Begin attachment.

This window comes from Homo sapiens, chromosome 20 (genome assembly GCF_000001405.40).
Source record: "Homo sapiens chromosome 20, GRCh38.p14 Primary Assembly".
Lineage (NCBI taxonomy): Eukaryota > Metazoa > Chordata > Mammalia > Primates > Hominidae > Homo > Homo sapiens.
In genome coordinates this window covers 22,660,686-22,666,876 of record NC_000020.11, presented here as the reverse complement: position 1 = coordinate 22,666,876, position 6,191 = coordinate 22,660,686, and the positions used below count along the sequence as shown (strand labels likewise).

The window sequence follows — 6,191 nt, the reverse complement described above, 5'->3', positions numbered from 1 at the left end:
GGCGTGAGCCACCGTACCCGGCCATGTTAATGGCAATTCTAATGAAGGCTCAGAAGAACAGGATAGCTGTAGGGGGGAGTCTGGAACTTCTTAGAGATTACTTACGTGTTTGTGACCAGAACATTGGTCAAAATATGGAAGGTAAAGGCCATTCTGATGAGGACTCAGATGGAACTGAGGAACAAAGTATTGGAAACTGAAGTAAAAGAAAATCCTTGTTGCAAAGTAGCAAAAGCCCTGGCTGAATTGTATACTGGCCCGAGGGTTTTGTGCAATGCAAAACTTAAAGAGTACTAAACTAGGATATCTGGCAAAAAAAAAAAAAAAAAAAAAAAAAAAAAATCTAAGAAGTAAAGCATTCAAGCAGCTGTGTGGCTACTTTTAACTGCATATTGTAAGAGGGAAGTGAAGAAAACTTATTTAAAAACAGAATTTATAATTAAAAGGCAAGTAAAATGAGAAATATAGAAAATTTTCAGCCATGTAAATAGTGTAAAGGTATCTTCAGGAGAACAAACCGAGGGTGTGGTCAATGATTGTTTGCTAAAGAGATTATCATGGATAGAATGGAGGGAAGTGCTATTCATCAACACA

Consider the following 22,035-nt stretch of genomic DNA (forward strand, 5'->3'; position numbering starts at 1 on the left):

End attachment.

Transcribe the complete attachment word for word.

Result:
This window comes from Homo sapiens, chromosome 20 (genome assembly GCF_000001405.40).
Source record: "Homo sapiens chromosome 20, GRCh38.p14 Primary Assembly".
Lineage (NCBI taxonomy): Eukaryota > Metazoa > Chordata > Mammalia > Primates > Hominidae > Homo > Homo sapiens.
In genome coordinates this window covers 22,660,686-22,666,876 of record NC_000020.11, presented here as the reverse complement: position 1 = coordinate 22,666,876, position 6,191 = coordinate 22,660,686, and the positions used below count along the sequence as shown (strand labels likewise).

The window sequence follows — 6,191 nt, the reverse complement described above, 5'->3', positions numbered from 1 at the left end:
GGCGTGAGCCACCGTACCCGGCCATGTTAATGGCAATTCTAATGAAGGCTCAGAAGAACAGGATAGCTGTAGGGGGGAGTCTGGAACTTCTTAGAGATTACTTACGTGTTTGTGACCAGAACATTGGTCAAAATATGGAAGGTAAAGGCCATTCTGATGAGGACTCAGATGGAACTGAGGAACAAAGTATTGGAAACTGAAGTAAAAGAAAATCCTTGTTGCAAAGTAGCAAAAGCCCTGGCTGAATTGTATACTGGCCCGAGGGTTTTGTGCAATGCAAAACTTAAAGAGTACTAAACTAGGATATCTGGCAAAAAAAAAAAAAAAAAAAAAAAAAAAAAATCTAAGAAGTAAAGCATTCAAGCAGCTGTGTGGCTACTTTTAACTGCATATTGTAAGAGGGAAGTGAAGAAAACTTATTTAAAAACAGAATTTATAATTAAAAGGCAAGTAAAATGAGAAATATAGAAAATTTTCAGCCATGTAAATAGTGTAAAGGTATCTTCAGGAGAACAAACCGAGGGTGTGGTCAATGATTGTTTGCTAAAGAGATTATCATGGATAGAATGGAGGGAAGTGCTATTCATCAACACA

Consider the following 22,035-nt stretch of genomic DNA (forward strand, 5'->3'; position numbering starts at 1 on the left):